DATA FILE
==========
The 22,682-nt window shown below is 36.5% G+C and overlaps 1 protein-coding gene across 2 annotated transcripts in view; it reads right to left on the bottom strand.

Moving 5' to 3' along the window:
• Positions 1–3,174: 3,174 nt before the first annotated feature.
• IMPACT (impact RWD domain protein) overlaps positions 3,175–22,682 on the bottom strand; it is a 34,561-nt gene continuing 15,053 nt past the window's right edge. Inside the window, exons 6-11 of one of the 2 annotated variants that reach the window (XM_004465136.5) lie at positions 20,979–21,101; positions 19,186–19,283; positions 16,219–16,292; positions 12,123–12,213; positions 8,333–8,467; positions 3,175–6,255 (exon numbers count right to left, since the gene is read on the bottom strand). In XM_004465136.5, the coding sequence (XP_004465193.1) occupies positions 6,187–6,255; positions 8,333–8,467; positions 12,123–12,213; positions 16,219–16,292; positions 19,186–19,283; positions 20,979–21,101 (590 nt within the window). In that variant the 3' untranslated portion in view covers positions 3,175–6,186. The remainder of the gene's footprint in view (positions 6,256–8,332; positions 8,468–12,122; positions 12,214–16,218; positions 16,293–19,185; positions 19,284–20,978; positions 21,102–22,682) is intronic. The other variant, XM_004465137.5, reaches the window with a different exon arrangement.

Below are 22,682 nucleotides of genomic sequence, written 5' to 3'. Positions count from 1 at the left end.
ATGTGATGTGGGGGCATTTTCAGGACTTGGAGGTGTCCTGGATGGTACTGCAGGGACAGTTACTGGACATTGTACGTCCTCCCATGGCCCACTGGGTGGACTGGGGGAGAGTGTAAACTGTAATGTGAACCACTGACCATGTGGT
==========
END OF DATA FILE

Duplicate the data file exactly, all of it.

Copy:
The 22,682-nt window shown below is 36.5% G+C and overlaps 1 protein-coding gene across 2 annotated transcripts in view; it reads right to left on the bottom strand.

Moving 5' to 3' along the window:
• Positions 1–3,174: 3,174 nt before the first annotated feature.
• IMPACT (impact RWD domain protein) overlaps positions 3,175–22,682 on the bottom strand; it is a 34,561-nt gene continuing 15,053 nt past the window's right edge. Inside the window, exons 6-11 of one of the 2 annotated variants that reach the window (XM_004465136.5) lie at positions 20,979–21,101; positions 19,186–19,283; positions 16,219–16,292; positions 12,123–12,213; positions 8,333–8,467; positions 3,175–6,255 (exon numbers count right to left, since the gene is read on the bottom strand). In XM_004465136.5, the coding sequence (XP_004465193.1) occupies positions 6,187–6,255; positions 8,333–8,467; positions 12,123–12,213; positions 16,219–16,292; positions 19,186–19,283; positions 20,979–21,101 (590 nt within the window). In that variant the 3' untranslated portion in view covers positions 3,175–6,186. The remainder of the gene's footprint in view (positions 6,256–8,332; positions 8,468–12,122; positions 12,214–16,218; positions 16,293–19,185; positions 19,284–20,978; positions 21,102–22,682) is intronic. The other variant, XM_004465137.5, reaches the window with a different exon arrangement.

Below are 22,682 nucleotides of genomic sequence, written 5' to 3'. Positions count from 1 at the left end.
ATGTGATGTGGGGGCATTTTCAGGACTTGGAGGTGTCCTGGATGGTACTGCAGGGACAGTTACTGGACATTGTACGTCCTCCCATGGCCCACTGGGTGGACTGGGGGAGAGTGTAAACTGTAATGTGAACCACTGACCATGTGGT